A University of Minnesota infertility clinic — the first in the state to perform in vitro fertilization — is closing amid competition from a new Twin Cities provider and the departure of all three of its doctors.
With its last day June 30, the Reproductive Medicine Center in Minneapolis will complete ongoing IVF cycles by May 8 so patients can receive the necessary follow-up care and pregnancy tests in the following weeks.
“Up until the very end, we’ll hopefully be having some very successful outcomes,” said Gail Kelly, clinic site director.
Patients with upcoming IVF procedures will be transferred, and hundreds of frozen embryos, eggs and sperm samples will be shipped to off-site storage or other clinics.
The closure comes despite steady demand for infertility services, partly due to “millennial” couples deferring childbirth until later ages when natural pregnancies can be harder to achieve.
In 2013, five Minnesota clinics performed 1,637 IVF cycles in which infertile women sought pregnancies by having their own eggs fertilized externally and implanted. That compared with 1,568 such cycles in 2009, according to data from the Society of Assisted Reproductive Technology.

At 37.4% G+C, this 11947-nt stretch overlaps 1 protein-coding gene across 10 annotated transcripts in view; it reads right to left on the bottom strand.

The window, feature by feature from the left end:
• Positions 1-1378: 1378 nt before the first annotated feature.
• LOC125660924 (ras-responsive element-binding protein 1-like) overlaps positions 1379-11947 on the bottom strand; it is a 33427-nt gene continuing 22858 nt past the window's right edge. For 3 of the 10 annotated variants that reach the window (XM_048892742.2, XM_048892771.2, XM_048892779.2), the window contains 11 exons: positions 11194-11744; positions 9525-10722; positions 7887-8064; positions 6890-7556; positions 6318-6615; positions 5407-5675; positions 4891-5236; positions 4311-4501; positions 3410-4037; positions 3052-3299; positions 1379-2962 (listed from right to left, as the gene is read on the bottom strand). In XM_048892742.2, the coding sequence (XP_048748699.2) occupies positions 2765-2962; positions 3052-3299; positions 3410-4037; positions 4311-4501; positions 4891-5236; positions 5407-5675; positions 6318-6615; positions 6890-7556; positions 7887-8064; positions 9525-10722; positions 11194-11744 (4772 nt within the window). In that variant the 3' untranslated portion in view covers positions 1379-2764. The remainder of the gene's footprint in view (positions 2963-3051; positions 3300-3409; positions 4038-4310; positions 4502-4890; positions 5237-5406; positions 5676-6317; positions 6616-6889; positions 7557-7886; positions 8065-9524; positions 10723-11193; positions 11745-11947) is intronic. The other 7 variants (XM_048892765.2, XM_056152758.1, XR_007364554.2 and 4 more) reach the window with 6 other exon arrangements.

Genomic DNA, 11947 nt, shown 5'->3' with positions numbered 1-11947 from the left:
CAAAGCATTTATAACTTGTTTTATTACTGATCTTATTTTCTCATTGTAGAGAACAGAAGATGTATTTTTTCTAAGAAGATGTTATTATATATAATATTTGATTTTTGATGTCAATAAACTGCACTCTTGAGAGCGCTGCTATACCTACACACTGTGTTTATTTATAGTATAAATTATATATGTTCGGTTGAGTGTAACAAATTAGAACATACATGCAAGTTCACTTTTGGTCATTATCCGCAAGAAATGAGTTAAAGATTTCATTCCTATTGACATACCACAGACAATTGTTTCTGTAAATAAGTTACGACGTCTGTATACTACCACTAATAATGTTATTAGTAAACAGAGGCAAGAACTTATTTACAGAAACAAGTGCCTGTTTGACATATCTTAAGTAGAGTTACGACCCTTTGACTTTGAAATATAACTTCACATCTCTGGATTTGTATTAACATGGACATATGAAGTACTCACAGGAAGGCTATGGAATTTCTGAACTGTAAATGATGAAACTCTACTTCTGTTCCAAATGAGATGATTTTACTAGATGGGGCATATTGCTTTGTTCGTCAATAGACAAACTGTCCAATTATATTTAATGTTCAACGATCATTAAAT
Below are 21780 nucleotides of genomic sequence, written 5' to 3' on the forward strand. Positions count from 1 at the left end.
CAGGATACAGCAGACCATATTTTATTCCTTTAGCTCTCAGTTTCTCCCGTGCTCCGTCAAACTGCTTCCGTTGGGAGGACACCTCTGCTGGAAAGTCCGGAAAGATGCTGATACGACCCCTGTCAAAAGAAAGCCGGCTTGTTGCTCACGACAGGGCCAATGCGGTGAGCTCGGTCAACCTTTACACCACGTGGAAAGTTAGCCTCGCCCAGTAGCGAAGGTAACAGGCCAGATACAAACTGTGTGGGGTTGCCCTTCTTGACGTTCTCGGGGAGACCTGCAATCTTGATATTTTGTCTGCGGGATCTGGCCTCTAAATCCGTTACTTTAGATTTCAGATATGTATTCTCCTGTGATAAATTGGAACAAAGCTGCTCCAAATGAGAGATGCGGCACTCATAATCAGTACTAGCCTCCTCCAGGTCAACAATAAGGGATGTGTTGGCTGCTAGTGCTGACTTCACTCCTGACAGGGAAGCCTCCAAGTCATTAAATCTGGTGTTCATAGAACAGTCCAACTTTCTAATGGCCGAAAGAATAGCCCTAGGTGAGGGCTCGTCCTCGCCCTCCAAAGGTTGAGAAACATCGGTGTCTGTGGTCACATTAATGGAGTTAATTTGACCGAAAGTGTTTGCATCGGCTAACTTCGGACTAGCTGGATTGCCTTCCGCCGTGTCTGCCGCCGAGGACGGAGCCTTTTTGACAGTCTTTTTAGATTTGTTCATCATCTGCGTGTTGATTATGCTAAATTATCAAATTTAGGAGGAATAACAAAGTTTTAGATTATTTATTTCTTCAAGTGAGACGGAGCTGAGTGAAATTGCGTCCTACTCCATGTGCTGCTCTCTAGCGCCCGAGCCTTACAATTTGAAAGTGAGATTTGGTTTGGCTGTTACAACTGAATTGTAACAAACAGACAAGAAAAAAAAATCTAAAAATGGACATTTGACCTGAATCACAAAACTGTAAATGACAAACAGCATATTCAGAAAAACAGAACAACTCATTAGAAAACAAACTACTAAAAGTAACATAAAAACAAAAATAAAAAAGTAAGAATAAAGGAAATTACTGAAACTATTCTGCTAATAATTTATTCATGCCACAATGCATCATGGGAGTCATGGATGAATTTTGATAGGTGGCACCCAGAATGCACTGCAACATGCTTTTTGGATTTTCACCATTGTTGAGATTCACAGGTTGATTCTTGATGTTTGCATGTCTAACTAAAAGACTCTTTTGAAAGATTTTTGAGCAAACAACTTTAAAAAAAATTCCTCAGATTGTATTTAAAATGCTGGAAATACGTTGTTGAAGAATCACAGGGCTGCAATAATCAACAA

But the university’s piece of that pie has shrunk — from 22 percent of the IVF cycles in 2009 to 18 percent in 2013.
With all of its doctors leaving for private practice, and the opening of a new clinic aligned with the renowned Colorado Center for Reproductive Medicine, the center was in a poor position to attract top specialists and compete, Kelly said.
The university center trains medical students who are specializing in reproductive medicine, but the incoming Colorado center is expected to take on that role, according to an announcement on the University of Minnesota Physicians website.
The university clinic hasn’t posted the flashiest statistics. Among 134 cases in 2013 in which the clinic transferred embryos into women younger than 35, 48 percent produced births and 34 percent resulted in singleton births.
The latter is a key measure as clinics try to reduce high-risk multiple births. The clinic also avoided pregnancies of triplets in 2012 and 2013 while maintaining its overall pregnancy rate.
But the private Center for Reproductive Medicine in Minneapolis boasted 331 transfers, with 60 percent yielding births and 40 percent resulting in singleton births, in 2013.
Clinic outcomes can’t be reliably compared, because some take tougher cases than others.
Couples nonetheless compare outcomes as they evaluate where to spend thousands of dollars on a chance at pregnancy. So the university’s figures probably haven’t helped.
“It’s a gamble anyway, right?” Kelly said of IVF. “Regardless, you want to have the best odds, whether those odds are really accurate.”
The closing drew emotional reactions. Two dozen clients posted their reactions on the center’s Facebook page along with pictures of their toddlers and school-aged children produced through IVF.